Ravens beat 49ers, 34-31, in Blackout Bowl: What we learned

Super Bowl XLVII - Baltimore Ravens v San Francisco 49ers

 

What we learned during the Ravens’ 34-31 win over the 49ers in Super Bowl XLVII:

Early jitters
It wasn’t just Colin Kaepernick that looked a bit spooked by the big stage in the first half, although he certainly played like a rookie before the break. No, the 49ers as a whole were out of sorts right from the start. While they made it a game, remember that they never completely climbed out of that early hole.
A penalty nullified a big gain on their first play from scrimmage, and moments later Kaepernick and his running back went opposite directions on what was meant to be a fake handoff. Then there was a fumble, an interception (and almost another), horrendous play in the secondary by Chris Culliver and just about the worst example of clock management at the end of the first half that we’ve seen since, well, the AFC Championship.

And that was all before the Niners allowed Jacoby Jones to return the second-half kickoff 108 yards for a score, virtually untouched. The bright lights were just a bit too blinding. That’s why Jim Harbaugh had an intern pull the plug, literally, early in the third.

About those lights
Well, the intern is so getting a full-time position, for he/she succeeded in creating the wildest scene in Super Bowl history, save for Anthony Munoz’s crotch after Super Bowl XXIII.

Whatever caused the 35-minute power outage, it was credited with turning the game around. But before we create a million and one conspiracy theories, remember that the Niners did nothing on their third-down play after play resumed and the Ravens actually moved the ball on the ensuing possession before they were chose to punt on fourth-and-short near midfield.

This was a pretty even matchup to begin with. It simply took some time to balance out.

Super Joe
If we could somehow harness all the hot air spewed in debates over who is and who isn’t an elite quarterback in the NFL, our energy crisis would end. Joe Flacco, through December considered by most to be average to good, now creates a whole new round of arguments.

Those in Flacco’s camp can point to a pretty remarkable stretch run. Since an interception against Denver in Week 15, he had 15 interceptions without a pick. He is 9-4 in the playoffs and now joins “elites” such as Tom Brady, Peyton Manning and Aaron Rodgers with a Super Bowl MVP.
Because he is a Jersey boy with the personality of a doorknob, many will contest Flacco’s inclusion in such a club. Please do. My heating bill is through the roof.

Take the bleepin’ points
When San Francisco began to mount its comeback, one could not help but wonder how important just three extra points would have been for Baltimore. Oh, that’s right, they chose to piss away three points on a fake field goal in the first half that will always be called into question, even though the Ravens won.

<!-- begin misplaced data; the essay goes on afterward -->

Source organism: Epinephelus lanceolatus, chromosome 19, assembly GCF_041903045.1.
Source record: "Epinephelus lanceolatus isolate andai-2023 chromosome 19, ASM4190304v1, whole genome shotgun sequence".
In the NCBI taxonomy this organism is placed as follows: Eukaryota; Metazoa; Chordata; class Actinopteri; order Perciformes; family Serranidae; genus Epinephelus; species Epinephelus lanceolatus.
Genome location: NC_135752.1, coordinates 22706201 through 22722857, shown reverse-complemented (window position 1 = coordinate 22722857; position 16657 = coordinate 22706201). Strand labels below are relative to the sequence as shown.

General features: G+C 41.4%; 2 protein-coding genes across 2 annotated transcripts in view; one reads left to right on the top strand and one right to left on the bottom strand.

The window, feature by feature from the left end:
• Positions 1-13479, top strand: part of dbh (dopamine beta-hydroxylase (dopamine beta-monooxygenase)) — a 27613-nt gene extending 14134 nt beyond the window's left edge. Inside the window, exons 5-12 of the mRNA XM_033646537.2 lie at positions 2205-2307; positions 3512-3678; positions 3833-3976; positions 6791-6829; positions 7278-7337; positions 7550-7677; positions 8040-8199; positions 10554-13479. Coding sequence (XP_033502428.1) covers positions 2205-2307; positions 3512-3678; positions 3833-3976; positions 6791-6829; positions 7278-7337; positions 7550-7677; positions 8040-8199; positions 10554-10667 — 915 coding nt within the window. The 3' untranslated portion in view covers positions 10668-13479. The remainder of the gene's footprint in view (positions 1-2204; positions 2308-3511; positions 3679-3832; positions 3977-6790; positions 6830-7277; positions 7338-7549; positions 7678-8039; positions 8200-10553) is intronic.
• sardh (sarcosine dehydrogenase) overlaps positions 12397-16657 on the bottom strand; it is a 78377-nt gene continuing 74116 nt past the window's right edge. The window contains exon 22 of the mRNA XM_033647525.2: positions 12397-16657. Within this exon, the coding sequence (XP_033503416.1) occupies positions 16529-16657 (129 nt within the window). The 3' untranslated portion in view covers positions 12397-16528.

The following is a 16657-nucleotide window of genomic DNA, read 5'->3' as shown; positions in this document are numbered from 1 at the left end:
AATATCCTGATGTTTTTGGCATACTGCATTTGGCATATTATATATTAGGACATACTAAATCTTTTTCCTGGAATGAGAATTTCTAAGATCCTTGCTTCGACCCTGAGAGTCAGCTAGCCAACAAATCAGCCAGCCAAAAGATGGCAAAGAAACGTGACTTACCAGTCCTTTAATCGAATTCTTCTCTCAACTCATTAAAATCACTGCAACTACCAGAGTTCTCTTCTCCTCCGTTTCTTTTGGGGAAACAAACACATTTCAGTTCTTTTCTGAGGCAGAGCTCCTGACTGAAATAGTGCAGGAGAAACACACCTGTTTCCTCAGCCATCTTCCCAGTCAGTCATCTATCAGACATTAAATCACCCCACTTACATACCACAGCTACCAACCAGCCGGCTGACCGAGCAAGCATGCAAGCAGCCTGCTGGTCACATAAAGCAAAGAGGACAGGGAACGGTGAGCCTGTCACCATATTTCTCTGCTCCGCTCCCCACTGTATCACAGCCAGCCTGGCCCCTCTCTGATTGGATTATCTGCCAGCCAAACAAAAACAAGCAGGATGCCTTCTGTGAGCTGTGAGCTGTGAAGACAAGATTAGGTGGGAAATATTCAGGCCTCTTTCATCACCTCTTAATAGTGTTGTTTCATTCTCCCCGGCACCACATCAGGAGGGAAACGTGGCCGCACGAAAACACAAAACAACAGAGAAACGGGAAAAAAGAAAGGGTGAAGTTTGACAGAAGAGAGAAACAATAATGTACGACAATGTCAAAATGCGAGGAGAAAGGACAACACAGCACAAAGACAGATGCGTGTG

It is one thing to run a play like that when you need a few yards for the first down, but John Harbaugh’s gamble forced Ravens kicker Justin Tucker to have to run at an extreme angle from about 16 yards behind the first-down marker. Although Tucker got close, it was a tall order, and not necessary.

Ray-Ray
The Ray Lewis saga can now come to an end, much to the delight of legions of haters who actually became more annoying in their bluster than Lewis was just being himself. If you can put aside your hatred for the man, he leaves with one heck of a swan song. Deer antler velvet. God. Pregame dances. Satan. We had it all from Ray. We also got to see the Ravens defense, the one he led for 16 years, get wins over Andrew Luck, Manning, Brady and Kaepernick. Lewis was not the player he was in his prime, but things really clicked when he returned, whether you like it or not.

Immobility still reigns
Kaepernick acquitted himself nicely in the second half. The touchdown drive that made it 31-29 featured some incredible play by the 25-year-old. However, pocket passers remain the standard in the NFL. For now.

Since Steve Young won with the Niners 18 years ago, every Super Bowl-winning quarterback has been, for all intents and purposes, a rather traditional strong-armed thrower. And it’s not as if Young couldn’t make all the throws. The day will come when a Kaepernick or a Russell Wilson wins it all. Until then, it’s still big, smart, durable pocket passers like Flacco on top.

Bold-man
Flacco deserves praise. Lewis is a God, or actually God, or something like that, in Baltimore. But Anquan Boldin better not pay for a drink in that town again. He was the best Raven throughout the postseason (just ask the Pats) and a huge presence in this one.

Boldin’s first-quarter touchdown started the scoring and he made multiple big plays on virtual toss-ups, including one to convert a critical third down late in the game. Six catches for 104 yards and a score barely tells the story of a guy who played hungry in the playoffs.


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